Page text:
NYC Trip Insights (Day 3)

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This is the last of our email lessons.

Tomorrow is Black Friday, so we'll open up enrollment for our masterclass (which will run through Cyber Monday) just before I jump on the flight home.

Yesterday (Wed), we both found writing — you know, getting into a writing flow state — more challenging again.

This wasn't too bad because the previous day (Tue) we had smashed through the majority of our shitty first draft. So the pressure was off (or less).

Most of the work we ended up doing was sanding down the spiky edges of our writing as we transitioned from the first draft to second to third (through to fifth).

Each time we did a tag-team “run-through,” we duplicated the doc, then edited the new one. This has left us with each draft version intact, (a full draft history, which is pretty neat).

Outside of the writing, and filing down the spiky edges, we had some breakthroughs this morning.

Breakthroughs almost always happen in the nuances, and we had our fair share this morning.

We kept asking “why” then “but why” again and again until deeply buried insights were revealed to us.

If you missed the previous two email lessons, you can catch them up here:

I'll leave Shawn to take it from here:

DAY 2: Shawn's note (4:40 pm) Wed, Nov 27th, 2019

Another productive day. This one was different — harder in some ways (especially the writing).

Easier in others (we have nearly-final copy so we're ‘polishing' now).

André will be on a plane in two days and I'll be driving home. That got me thinking about this week and how it'll change the way we both work.

We both spend 99% of our creative time working alone. This collaboration has been amazing, but the real value to each of us is what we can take back to our day to day professional lives.

What have we learned this week that's most useful for creative marketing professionals, like you and like us, who spend most of our time working alone?

We'll unpack these ideas in detail in the masterclass (and we will have had a couple of weeks to refine and integrate them into our workflow by then).

For now, here are some highlights I hope you find as useful as I have.

No. 1 – Research:

There are at least two levels of research.

The first level is accumulation – taking it all in. This is audience research, product/offer analysis, etc.

The second level is harder to describe; it's the signal among the noise that ‘bubbles up' during the initial research.

The first level leads to the second level. It's the price of entry and you have to do the work.

André and I both realized we needed more time with the core group of second-level ideas before we could write well.

I don't like ‘tricks' or ‘hacks', but I do think we uncovered a way to speed up and improve your writing by knowing how and when to focus on the level-two research.

No. 2 – Structure:

I didn't expect structure to be as important to André as it is to me. (I assumed André wrote fully finished, beautiful prose in his sleep.)

Structure was significant for both of us. We had a visual structure on day one that turned into something completely different on day two (and was further refined on day three).

The key insight was that structure will tell you if your ideas will ‘flow' or not. If you can't draw it clearly with boxes and arrows, the writing won't be clear and powerful either.

(If you're thinking “but I can't draw”, don't worry. I can't either. I was worried that would be a problem and it wasn't, at all. This is what I originally drew, which was good enough for a major breakthrough.)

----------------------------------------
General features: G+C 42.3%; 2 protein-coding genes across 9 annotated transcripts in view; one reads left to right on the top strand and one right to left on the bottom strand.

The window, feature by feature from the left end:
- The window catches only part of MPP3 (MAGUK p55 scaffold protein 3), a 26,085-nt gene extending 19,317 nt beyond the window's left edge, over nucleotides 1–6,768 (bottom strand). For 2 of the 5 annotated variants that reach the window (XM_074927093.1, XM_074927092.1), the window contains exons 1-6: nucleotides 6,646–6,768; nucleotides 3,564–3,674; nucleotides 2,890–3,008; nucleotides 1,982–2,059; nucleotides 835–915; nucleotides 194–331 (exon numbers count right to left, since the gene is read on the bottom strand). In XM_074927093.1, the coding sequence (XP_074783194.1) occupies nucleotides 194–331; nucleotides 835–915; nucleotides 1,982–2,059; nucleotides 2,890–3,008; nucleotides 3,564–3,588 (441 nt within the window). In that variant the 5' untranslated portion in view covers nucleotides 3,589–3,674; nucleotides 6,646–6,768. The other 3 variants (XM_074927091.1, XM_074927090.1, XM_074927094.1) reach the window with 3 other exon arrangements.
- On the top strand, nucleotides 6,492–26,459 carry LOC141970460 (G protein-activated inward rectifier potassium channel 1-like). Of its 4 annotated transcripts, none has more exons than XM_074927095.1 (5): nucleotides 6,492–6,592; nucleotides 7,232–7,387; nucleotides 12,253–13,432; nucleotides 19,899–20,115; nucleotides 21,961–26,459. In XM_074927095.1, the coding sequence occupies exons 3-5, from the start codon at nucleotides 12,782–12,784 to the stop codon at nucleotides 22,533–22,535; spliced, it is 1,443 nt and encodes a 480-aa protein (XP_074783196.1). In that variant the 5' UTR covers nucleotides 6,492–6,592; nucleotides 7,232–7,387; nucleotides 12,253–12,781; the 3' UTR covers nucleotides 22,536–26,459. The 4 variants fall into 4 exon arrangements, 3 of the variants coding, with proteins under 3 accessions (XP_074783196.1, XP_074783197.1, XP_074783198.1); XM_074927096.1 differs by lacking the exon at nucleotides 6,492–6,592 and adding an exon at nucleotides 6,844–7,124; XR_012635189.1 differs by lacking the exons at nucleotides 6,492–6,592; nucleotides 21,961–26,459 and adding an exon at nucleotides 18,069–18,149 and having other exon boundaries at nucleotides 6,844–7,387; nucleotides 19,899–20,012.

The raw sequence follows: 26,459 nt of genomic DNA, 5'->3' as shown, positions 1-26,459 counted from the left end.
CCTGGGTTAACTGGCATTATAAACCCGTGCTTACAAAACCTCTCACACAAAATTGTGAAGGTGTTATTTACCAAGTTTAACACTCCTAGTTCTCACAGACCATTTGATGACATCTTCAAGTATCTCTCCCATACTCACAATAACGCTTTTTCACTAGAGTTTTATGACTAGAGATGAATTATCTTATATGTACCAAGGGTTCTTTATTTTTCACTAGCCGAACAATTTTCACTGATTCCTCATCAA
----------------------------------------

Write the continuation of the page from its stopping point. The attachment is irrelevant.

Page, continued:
We'll talk about how we used structure — analog (Post-it notes, pencil and paper outlines), and digital — iPad sketches, and eventually a Google doc outline.

The insights about structure alone were worth the price of admission for me. I'm really looking forward to talking about these in much greater detail.

No. 3 – Writing and the writing process:

Let's be honest — writing anything worth reading is hard. Writing to create happy, engaged, enthusiastic lifetime customers is really hard.

However, this is where I learned the most, and this is the part of the trip I think will have the biggest impact on me when I'm working alone.

We'll talk about the big questions in the masterclass — when and how do you start, how do you overcome the blank page (especially when you're writing on your own), how do you know you're ready to write (and when you're not), how do you know when you need to stop and recharge (or power through)?

We've spent decades dealing with these issues, and this week was a pressure cooker that created lots of ideas to share that worked for us (and some that didn't).

We also have some fun stuff to share — tools we used, tools we didn't use (and why), inspiration (and how we built it into our workdays), and a lot more.

I have no idea how we're going to fit all of this into a two-hour masterclass. There's so much to share.

André has mentioned expanding this into additional recordings. If you like that idea, reply to this email and let us know. He and I both want to over-deliver to all of you who have been with us on this journey.

Time for my first second beer.

That's all we have for today.

If you want to continue down this journey with us, watch out for the email tomorrow.

We'll summarize our Black Friday offer, then open up for enrollment.

Hope you'll join us.

If not, and that's totally okay, we hope you got a bunch of insights from what we've already shared.

Until tomorrow.

—André (and Shawn)

Happy Thanksgiving! (That's Shawn's cake btw!)


We've had a few emails about how much we'll be charging for our masterclass.

We'll reveal it tomorrow. Not because we want to hold back, but because the two of us haven't talked about that yet. (We've been having too much fun.)

You know me, I'm all about overdelivering. Shawn is the same; it's how he has run his traffic agency for the past 21 years.